Shortly after the end of WW2, Mom and I sailed to Europe, finishing our six week’s trip in England. London, still in a state of disaster, was hurriedly putting the finishing touches on her favored tourist areas while leaving the rest for later. We saw many bomb craters and ruined buildings. Leaving the city, we took a train to Shakespeare’s England. Passing a large ruin, I said, “Look at that! It must have taken a direct hit!” Mom exploded in laughter as she began to describe the ancient castle, left as it fell centuries before.

            My recent trip to the Mayan ruins outside of Cozumel brought back memories of that earlier time. These ruins were definitely ruined, but still showed by their narrow, short, steep steps how tiny the people were. Our guide, proud to be a Mexican, went into a long rant about the remarkable Mayans, and how the Spanish had successfully obliterated the race by separating the women and forcing them to breed with other people. By mixing the blood, they created a “new human being.”

            A tent-like structure of thick heavy canes, lashed together, attempted to  preserve what was left of the Mayan life. Small rooms divided by columns, a kitchen with its fireplace, plainly exhibited their needs. We walked along ancient and broken stone paths, hard on the feet. At the far end of one, a large stone arch led to nowhere. Our guide believed it to be a Mayan symbol. But of what?

            I believe we were all glad to board our air-conditioned bus and be on our way to a swimming spot. A long ride later, we arrived. The hour was late and my stomach groaned with hunger. A large covered eating area lay next to a long buffet. I was looking it over when a waiter came and said I couldn’t eat there. I asked him why. “You don’t have the right bracelet. You can only have a drink,” he said.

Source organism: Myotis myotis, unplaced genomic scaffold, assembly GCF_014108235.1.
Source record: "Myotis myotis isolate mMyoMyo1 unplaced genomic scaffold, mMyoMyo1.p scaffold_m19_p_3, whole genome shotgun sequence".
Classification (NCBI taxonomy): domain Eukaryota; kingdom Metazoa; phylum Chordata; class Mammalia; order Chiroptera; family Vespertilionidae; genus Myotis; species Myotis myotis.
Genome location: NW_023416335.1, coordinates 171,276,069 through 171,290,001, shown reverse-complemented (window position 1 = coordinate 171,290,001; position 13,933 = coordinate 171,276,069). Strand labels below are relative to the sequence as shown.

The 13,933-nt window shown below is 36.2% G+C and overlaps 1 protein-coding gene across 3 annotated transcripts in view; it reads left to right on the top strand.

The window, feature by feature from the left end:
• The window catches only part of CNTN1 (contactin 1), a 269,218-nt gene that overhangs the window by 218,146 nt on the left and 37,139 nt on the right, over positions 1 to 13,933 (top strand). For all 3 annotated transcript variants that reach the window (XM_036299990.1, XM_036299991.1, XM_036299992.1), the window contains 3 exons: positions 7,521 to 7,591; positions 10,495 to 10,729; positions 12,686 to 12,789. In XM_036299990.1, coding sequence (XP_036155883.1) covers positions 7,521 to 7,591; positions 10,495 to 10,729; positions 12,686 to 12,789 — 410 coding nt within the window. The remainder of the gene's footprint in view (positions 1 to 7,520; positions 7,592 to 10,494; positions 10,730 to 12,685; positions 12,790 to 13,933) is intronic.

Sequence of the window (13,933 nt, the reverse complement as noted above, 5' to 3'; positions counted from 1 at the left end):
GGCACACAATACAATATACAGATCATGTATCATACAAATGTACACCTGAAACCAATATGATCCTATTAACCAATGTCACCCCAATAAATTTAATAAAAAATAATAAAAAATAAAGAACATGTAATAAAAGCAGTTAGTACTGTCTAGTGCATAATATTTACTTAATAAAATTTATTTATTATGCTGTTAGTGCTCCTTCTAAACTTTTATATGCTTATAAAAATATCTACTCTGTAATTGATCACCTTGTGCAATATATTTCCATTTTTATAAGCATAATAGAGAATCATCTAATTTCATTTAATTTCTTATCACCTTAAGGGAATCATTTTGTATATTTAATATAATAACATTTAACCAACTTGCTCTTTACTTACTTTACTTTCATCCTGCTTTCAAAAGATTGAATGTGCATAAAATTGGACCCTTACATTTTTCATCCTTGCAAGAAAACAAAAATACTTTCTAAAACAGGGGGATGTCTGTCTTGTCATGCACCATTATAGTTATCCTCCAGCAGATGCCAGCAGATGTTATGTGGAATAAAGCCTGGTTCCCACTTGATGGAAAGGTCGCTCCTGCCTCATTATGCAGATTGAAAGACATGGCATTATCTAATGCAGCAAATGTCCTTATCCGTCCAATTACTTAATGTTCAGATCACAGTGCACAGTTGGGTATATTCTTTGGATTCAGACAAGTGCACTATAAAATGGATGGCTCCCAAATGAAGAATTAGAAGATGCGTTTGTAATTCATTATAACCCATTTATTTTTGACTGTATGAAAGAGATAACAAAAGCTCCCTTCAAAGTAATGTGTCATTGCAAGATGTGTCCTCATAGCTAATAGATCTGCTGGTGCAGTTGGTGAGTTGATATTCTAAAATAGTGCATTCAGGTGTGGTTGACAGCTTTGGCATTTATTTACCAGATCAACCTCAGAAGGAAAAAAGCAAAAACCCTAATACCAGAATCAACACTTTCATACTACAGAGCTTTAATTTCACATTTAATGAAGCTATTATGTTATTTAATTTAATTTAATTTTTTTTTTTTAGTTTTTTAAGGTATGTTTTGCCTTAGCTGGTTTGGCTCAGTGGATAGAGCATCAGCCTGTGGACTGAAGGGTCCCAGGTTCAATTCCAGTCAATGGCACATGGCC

“I have money,” I told him. He left, telling me to take a seat.

            Big black birds, their glossy feathers shiny even in the shade, swooped over the tables, gathering the remains of the diners’ lunches in their long beaks and dropping excrement on tables and chairs as they flew. Diners needed to be wary. A sentinel bird, perched on a support pole, constantly scouted the area. When she spotted an empty table, she screeched at the top of her lungs, calling the others. A table near me emptied out its ten guests, a veritable treasure  trove. The sentinel, stationed nearby, quickly surveyed the situation and set up a wild cry for the troops. The black birds flew in from all over. One found half a sandwich. He picked it up and flew to the floor, placed one clawed foot on it and pronounced the prize his. No other bird approached.

             The waiter, finally seeing my desperately waving arms, arrived. I ordered a quickie, I thought, a cheeseburger and my promised drink. We had been given only an hour and a half before our bus and guide would leave for the boat. “Anyone not here will be left,” he had threatened. I just made it. Never have I known a cheeseburger to take so long to cook. The guide counted us all in but came up two short. I had seen them eating at the table next to me. They paid. She stripped down to a bikini and they left to swim. Wrong decision; they were left behind. Our guide meant business.

            We arrived at the docks hot and tired. Mistaking the bus driver for the guide, I handed him my tip. That guide was quick. He tore the five dollar bill out of the driver’s hand, barely  allowing him to feel it. I never saw so many stalls and hawking natives. So many that I had trouble finding my way back to the boat. What a beautiful sight!

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